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Monitoring: What’s in it for you?

31 May 2021

Services can gain invaluable knowledge and support from monitoring visits, even if they feel concerned initially.

Monitoring visits involve education and care services receiving a visit (or call) from an authorised officer of the Education Standards Board in between assessment and rating visits. The visit may be expected or unannounced.

The purpose is to help services meet the National Quality Standard and the National Law and Regulations and achieve better outcomes for children. The authorised officer usually asks for a tour of the service and then checks documents and talks to staff.

Stacey-lee Meader, Centre Director, Imagine Childcare and Kindergarten, Blakeview says “100 million different thoughts” were running through her head when she received a monitoring visit.

“As it was my first time having a monitoring visit, I was unsure of what to expect and was a bit hesitant.”

Builds confidence

While feeling uncertain initially about a monitoring visit is common, many services find them helpful. This is the case for Imagine Childcare and Kindergarten.

“I believe it built my confidence, as I am taking on a new director role. It made me feel more confident in my abilities,” said Stacey-lee.

She said the authorised officer was “really friendly”, listened and answered any questions they had.

Increases knowledge and support

Sandra Trimper from Kin Kin Early Education has been through several monitoring visits and found them very positive.

“Without these monitoring visits and calls, I would not have the knowledge that I have now. I appreciate every moment that I have had with authorised officers,” she said.

“They have helped shape me into the type of director I wanted to be. With the correct knowledge and support behind me, I have been able to lead an amazing team of educators at our wonderful service.”

She said the service had gained “important knowledge and feedback” from each visit and call they’d received. This led the service to reflect on and adapt operations and daily practices.

Seeing monitoring differently

However, Sandra hasn’t always seen monitoring this way.

“Before entering this role, I was under the impression that monitoring visits were a negative sign of the centre. But now I personally encourage them as a constructive learning experience for myself and our educators.”

Sandra would like to see monitoring promoted in her industry as being primarily about improvement.

“The most challenging thing that comes from visits is the stress that is felt within the whole centre. I think that this is an issue that can be improved not only within our supportive environment and professional development as a team, but within the educator culture as whole in this industry.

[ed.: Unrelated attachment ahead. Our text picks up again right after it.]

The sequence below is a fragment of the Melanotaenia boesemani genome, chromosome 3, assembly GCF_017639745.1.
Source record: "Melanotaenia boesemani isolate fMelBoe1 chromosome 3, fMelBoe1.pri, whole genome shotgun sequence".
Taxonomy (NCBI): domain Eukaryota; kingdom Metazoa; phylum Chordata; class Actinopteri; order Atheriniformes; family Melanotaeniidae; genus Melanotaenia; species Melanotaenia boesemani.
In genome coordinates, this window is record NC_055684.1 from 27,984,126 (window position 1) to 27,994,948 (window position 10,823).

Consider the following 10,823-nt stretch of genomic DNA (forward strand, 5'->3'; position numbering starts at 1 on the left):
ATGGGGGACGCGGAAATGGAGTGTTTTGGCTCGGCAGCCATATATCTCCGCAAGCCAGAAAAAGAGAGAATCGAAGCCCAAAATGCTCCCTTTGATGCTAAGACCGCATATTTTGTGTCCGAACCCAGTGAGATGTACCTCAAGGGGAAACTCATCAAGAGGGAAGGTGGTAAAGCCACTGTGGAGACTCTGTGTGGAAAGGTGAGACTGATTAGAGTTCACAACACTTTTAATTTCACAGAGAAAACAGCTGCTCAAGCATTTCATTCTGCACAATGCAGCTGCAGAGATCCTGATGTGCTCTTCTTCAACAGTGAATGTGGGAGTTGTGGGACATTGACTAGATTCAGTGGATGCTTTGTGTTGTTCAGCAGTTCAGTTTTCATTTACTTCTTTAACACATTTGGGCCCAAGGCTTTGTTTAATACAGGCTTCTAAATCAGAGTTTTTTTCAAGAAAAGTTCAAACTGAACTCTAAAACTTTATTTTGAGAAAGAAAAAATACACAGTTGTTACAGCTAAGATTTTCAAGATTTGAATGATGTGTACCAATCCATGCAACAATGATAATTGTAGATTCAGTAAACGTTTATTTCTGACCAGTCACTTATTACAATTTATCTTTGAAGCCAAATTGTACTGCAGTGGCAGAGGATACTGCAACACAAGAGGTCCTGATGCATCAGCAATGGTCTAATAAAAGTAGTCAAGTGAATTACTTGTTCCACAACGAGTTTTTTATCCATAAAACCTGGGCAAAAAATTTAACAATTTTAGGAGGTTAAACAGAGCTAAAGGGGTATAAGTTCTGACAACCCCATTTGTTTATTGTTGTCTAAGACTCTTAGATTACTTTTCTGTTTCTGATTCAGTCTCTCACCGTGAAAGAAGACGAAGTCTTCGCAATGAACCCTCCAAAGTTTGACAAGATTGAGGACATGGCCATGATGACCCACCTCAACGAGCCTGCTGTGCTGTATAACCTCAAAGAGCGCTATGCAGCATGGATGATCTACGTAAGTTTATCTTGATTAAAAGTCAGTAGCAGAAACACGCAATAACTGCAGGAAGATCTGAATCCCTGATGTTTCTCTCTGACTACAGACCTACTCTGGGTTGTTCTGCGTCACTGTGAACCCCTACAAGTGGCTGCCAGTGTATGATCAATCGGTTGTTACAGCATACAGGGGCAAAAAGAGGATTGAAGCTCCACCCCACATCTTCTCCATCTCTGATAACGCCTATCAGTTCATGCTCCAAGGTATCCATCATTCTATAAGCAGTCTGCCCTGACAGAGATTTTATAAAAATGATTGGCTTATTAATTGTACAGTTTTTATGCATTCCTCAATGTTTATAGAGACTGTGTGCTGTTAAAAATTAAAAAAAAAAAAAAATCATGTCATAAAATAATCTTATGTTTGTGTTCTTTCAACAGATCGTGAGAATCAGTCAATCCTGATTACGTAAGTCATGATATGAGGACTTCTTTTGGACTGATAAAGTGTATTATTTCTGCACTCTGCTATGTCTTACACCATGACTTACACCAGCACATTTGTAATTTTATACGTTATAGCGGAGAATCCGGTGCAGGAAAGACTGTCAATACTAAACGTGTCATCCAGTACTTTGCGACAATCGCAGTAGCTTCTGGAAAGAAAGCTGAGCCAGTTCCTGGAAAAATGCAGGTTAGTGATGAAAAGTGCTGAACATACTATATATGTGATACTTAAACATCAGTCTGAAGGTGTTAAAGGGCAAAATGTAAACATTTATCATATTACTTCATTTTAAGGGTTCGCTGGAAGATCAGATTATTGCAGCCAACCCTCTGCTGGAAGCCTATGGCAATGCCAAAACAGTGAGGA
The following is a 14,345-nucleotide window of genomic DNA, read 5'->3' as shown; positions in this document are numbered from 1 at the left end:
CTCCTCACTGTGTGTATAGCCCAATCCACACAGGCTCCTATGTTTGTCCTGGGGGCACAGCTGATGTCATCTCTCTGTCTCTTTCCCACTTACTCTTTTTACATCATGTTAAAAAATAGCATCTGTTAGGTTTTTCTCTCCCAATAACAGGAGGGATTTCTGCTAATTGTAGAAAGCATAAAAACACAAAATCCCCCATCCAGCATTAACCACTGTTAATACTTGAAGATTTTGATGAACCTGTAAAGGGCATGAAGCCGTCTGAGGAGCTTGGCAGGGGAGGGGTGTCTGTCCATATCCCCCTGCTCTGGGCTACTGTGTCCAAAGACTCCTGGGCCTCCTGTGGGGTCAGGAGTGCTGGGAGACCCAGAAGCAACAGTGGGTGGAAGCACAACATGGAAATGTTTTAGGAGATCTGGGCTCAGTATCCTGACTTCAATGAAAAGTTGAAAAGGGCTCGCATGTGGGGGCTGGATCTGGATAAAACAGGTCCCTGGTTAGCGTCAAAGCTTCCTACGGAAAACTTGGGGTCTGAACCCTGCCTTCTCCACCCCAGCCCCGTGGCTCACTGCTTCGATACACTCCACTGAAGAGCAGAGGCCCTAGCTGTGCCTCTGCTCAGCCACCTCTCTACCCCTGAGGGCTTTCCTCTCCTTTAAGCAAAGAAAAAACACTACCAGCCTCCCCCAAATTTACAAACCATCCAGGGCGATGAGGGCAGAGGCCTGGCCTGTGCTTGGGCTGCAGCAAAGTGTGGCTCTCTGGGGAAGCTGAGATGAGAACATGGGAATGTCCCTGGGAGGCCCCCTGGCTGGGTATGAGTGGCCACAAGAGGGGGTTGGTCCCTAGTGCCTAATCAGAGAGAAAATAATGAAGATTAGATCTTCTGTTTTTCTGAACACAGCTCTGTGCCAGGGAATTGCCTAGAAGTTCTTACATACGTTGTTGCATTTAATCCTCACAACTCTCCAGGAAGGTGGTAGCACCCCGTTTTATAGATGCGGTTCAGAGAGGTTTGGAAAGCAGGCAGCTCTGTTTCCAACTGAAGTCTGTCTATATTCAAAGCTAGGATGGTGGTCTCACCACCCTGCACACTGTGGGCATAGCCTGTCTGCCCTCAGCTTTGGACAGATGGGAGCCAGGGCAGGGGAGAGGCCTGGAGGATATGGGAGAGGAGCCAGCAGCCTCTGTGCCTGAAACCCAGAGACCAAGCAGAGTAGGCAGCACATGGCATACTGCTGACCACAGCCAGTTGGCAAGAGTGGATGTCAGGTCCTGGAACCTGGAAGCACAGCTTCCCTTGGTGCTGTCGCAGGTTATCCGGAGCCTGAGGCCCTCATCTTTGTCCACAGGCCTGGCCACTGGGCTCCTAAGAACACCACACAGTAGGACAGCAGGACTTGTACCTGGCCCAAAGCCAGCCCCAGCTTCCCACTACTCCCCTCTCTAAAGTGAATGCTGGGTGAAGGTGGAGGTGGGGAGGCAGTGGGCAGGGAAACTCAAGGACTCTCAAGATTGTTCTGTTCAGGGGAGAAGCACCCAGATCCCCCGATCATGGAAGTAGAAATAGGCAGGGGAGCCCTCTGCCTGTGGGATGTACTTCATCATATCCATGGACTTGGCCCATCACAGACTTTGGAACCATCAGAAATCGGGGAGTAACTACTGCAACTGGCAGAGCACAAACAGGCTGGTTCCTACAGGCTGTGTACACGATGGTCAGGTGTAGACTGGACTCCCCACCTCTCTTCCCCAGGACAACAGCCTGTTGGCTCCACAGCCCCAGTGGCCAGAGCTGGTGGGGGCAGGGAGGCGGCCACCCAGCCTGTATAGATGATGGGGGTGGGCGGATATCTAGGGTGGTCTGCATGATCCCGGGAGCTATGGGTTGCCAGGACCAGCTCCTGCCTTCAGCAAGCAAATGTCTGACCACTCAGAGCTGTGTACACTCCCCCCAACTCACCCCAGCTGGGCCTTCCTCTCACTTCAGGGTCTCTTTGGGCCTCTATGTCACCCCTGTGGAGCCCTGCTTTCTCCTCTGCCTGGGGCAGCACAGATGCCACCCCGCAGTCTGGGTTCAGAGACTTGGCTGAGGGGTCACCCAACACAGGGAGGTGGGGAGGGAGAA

“These visits are conducted to help education and care services to improve, understand and develop themselves in every quality area.”

Ease comes with experience

Over at Blue Skies Child Care Centre, Modbury North, Director Alison Runner said she and her team felt more at ease with monitoring visits now, having experienced many.

“In the past I have felt that there should be amazing, groundbreaking changes to show for quality improvement validation. But after having conversations with authorised officers, I now see the importance of the ‘little’ steps and feel more confident in showing our growth as a service.”

How to get the most out of it

So what tips do they offer services for their next monitoring visit?

Stacey-lee encouraged services to see them positively: “Don’t feel frustrated or like you have done something wrong. They are just here to ensure everything is going in the right direction.”

Sandra agreed: “Embrace monitoring visits as a positive opportunity and encourage your educators to be confident during these sessions.”

For Alison it’s about keeping it in perspective. “Our service aims to normalise the visits. We have always said it’s ‘just another day’.

“Have the conversations with the authorised officer and take on board their feedback with a view to helping you grow and improve.”

The Education Standards Board conducts approximately 300 monitoring visits each year.

What happens at a monitoring visit?
  • Monitoring involves an authorised officer visiting an education and care service in between assessment and rating visits.
  • The authorised officer arrives at the service either unannounced or announced and will usually ask for a tour of the service and then check documents and have discussions.
  • The authorised officer checks for compliance matters that may need to be addressed and answers questions the service may have. Certain regulations may be targeted, based on trends we have noticed.
  • Any compliance matters must be addressed by the service by a due date. The service will need to submit evidence showing how the matter has been rectified.